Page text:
so my defense even with real facts due most of them to other projects' engagements for people that had to work on the project, specific instructions received to not do act, ( all of them based on emails) can be rejected. there is one fellow well estimated in the company who has worked with me will confirm what happened in another project + i will bring evidence of the communications where the customer lied to us regarding some committments strategic for the phase. this what really happened.. more than this i can;t put on the table.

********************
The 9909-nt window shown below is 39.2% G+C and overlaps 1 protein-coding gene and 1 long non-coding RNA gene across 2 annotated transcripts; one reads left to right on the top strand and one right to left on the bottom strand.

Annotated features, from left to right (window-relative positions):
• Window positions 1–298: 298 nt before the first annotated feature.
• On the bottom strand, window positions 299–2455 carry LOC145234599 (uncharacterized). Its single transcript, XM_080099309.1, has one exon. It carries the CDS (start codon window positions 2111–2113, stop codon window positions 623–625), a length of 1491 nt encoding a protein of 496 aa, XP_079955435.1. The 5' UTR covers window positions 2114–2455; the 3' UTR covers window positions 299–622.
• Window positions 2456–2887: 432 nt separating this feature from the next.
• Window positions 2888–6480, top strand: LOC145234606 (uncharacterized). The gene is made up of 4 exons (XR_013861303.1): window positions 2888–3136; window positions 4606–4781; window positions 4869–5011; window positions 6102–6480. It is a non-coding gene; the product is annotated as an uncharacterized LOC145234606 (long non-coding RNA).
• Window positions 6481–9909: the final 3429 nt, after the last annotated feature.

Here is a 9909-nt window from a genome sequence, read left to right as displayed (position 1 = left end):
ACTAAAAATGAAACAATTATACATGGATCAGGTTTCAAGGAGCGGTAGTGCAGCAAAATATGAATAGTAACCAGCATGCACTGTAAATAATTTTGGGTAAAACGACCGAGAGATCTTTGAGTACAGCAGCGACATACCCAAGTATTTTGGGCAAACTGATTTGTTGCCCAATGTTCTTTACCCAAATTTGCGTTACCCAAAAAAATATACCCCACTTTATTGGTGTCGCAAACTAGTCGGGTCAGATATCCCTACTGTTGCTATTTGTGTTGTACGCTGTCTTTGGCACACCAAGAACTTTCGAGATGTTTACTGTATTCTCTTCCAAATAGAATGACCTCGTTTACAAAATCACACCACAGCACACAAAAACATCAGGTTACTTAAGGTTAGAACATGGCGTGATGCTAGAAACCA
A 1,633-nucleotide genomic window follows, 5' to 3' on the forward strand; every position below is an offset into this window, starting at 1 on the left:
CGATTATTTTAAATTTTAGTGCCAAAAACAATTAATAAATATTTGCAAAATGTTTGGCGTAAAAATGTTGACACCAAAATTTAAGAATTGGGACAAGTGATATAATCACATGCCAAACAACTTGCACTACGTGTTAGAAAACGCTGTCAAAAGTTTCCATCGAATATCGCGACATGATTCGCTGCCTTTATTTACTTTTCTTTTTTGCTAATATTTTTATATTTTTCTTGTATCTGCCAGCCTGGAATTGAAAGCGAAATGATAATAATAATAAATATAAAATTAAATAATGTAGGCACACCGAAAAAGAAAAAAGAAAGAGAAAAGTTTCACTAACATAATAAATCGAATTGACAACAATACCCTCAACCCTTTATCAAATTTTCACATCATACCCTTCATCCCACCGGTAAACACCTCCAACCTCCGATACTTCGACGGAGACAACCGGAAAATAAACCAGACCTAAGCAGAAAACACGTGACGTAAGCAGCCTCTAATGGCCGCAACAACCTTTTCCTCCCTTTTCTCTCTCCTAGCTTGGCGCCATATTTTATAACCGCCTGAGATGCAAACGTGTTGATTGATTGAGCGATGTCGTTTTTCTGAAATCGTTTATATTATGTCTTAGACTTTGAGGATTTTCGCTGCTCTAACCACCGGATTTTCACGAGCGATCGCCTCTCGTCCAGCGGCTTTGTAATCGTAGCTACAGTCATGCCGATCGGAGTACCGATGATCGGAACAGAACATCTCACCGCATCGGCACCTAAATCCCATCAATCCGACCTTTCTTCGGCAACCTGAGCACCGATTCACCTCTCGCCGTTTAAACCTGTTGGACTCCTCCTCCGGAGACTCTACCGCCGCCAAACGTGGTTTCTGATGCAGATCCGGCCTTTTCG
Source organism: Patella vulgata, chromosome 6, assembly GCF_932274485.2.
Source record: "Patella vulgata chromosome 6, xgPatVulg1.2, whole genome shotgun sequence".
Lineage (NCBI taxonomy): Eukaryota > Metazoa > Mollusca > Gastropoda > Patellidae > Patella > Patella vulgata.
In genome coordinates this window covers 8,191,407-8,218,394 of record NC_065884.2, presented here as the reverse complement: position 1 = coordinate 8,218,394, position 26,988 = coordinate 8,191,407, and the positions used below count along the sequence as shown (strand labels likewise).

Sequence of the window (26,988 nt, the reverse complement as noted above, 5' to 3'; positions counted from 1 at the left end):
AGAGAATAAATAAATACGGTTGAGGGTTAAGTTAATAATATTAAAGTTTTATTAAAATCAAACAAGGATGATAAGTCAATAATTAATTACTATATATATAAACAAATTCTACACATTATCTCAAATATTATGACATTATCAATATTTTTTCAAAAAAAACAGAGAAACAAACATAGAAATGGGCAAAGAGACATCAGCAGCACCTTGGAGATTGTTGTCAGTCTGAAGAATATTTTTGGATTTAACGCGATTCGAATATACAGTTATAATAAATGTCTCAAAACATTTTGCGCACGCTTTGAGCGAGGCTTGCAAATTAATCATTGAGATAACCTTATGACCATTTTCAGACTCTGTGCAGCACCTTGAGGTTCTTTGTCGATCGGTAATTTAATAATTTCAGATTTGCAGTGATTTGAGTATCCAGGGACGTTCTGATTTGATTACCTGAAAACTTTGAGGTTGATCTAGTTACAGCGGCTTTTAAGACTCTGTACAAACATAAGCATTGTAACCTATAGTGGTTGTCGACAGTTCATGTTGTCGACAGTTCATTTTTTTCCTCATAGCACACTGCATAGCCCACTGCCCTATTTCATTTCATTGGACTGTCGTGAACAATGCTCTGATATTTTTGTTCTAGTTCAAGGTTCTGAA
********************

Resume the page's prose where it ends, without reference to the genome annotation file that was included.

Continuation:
Expert:  Ben Jones replied 1 year ago.
they can be rejected, the employer can consider your defence but still decide to side with what the clients said. the whole issue is that due to the length of service you cannot challenge this apart from making an internal appeal. so the best you can do is provide as much evidence as you can to challenge the allegations and hope that the employer takes these into consideration